Twoarticles are out, one by Stephen Oppenheimer, author of The Real Eve, and another profiling some of Bryan Sykes'^1 new research. The headlines are eye-catching, "We're nearly all Celts under the skin!" The fine print:
Even in England, about 64 per cent of people are descended from these Celts, outnumbering the descendants of Anglo- Saxons by about three to one. The proportion of Celts is only slightly higher in Scotland, at 73 per cent. Wales is the most Celtic part of mainland Britain, with 83 per cent.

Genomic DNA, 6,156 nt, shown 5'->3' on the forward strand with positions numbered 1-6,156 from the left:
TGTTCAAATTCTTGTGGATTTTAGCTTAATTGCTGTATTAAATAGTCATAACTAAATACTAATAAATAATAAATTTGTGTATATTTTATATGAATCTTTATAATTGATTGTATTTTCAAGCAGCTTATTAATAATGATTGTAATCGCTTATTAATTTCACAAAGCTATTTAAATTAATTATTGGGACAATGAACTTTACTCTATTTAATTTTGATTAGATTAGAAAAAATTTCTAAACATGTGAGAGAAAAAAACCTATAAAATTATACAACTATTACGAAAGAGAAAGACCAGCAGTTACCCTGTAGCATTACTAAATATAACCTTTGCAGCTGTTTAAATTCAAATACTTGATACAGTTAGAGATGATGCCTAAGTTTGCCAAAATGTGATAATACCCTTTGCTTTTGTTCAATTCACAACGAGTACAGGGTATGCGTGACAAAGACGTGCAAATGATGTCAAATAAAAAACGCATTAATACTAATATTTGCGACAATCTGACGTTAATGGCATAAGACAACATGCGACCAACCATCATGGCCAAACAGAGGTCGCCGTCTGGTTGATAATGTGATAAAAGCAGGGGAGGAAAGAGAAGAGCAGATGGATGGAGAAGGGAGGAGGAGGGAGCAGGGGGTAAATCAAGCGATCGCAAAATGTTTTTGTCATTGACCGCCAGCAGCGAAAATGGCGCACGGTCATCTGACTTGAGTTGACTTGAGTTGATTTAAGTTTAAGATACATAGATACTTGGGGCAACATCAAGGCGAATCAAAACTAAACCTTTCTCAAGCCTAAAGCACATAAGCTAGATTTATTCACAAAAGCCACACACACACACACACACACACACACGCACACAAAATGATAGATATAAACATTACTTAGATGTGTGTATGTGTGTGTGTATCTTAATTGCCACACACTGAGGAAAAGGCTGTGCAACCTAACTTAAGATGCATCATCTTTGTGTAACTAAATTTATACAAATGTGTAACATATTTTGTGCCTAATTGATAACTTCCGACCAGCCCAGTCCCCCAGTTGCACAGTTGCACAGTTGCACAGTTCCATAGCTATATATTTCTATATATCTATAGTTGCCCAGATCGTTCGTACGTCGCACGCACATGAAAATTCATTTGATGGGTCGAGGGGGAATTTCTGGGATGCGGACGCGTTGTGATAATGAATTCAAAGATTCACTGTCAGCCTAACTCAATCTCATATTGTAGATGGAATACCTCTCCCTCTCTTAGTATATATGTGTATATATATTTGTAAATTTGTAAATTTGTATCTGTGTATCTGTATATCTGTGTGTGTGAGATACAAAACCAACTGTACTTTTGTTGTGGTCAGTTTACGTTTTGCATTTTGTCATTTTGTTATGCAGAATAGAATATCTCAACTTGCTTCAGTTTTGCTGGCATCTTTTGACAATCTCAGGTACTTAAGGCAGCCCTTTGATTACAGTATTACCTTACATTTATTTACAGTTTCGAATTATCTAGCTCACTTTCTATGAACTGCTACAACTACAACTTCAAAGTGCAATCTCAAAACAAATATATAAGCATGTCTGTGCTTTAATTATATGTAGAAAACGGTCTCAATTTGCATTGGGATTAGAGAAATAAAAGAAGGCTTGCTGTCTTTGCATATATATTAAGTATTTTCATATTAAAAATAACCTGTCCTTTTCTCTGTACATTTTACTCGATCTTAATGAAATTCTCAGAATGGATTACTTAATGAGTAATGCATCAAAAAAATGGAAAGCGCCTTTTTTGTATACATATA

Sykes and Oppenheimer tell the tale of the resettlement of northern Europe, and specifically the British Isles, by Iberian emigrants who ventured north. In both these stories the authors refer to them as "Basques," the sole modern indigenous non-Indo-European people of Western Europe. But of course, 10,000 years ago there were no "Basques," and it is not even guaranteed that the Basque language existed, as such (the modern Basque dialects might be descendents of one particular local dialect which spread and marginalized other languages). Both Sykes and Oppenheimer give relatively high estimates for the proportion of modern British ancestry that is attributable to the first settlers who came back north after the Ice Age, on the order of 3/4. Other works would probably ratchet it down a bit, perhaps 1/2. I think that overall though most workers believe 3/4 is closer to the reality. The other 1/4 are a melange of other groups, from Middle Eastern farmers to Norman aristocrats, though more of the former than the latter. There are varied numbers for the numbers of Anglo-Saxon settlers, and both these researchers tend to understate the impact. But, we can be sure of two things a) The number of Anglo-Saxons was non-trivial. Whether it is 5%, or 50%, it is still significant in terms of the number of people who moved in just a few numbers. Elite language replacement usually leaves a strong substratum trace, but this is not evident in English (Oppenheimer's explanation is that southern England was not Celtic speaking to begin with, though most would strongly disagree with this assesesment). b) There is a strong geographical bias, with the North Sea coastal regions like East Anglia, "The Saxon Shore" of old, being the locus of the newcomers' demographic expansion. Uniparental markers (Y and mtDNA) can only tell us so much, specifically, they tell us histories of the genes, not the "peoples." Of course, national narratives are what we are looking for, but the genes don't always cooperate so occassional massaging of the "Results" section in the "Discussion" occurs.... 1 - The author of The Seven Daughters of Eve.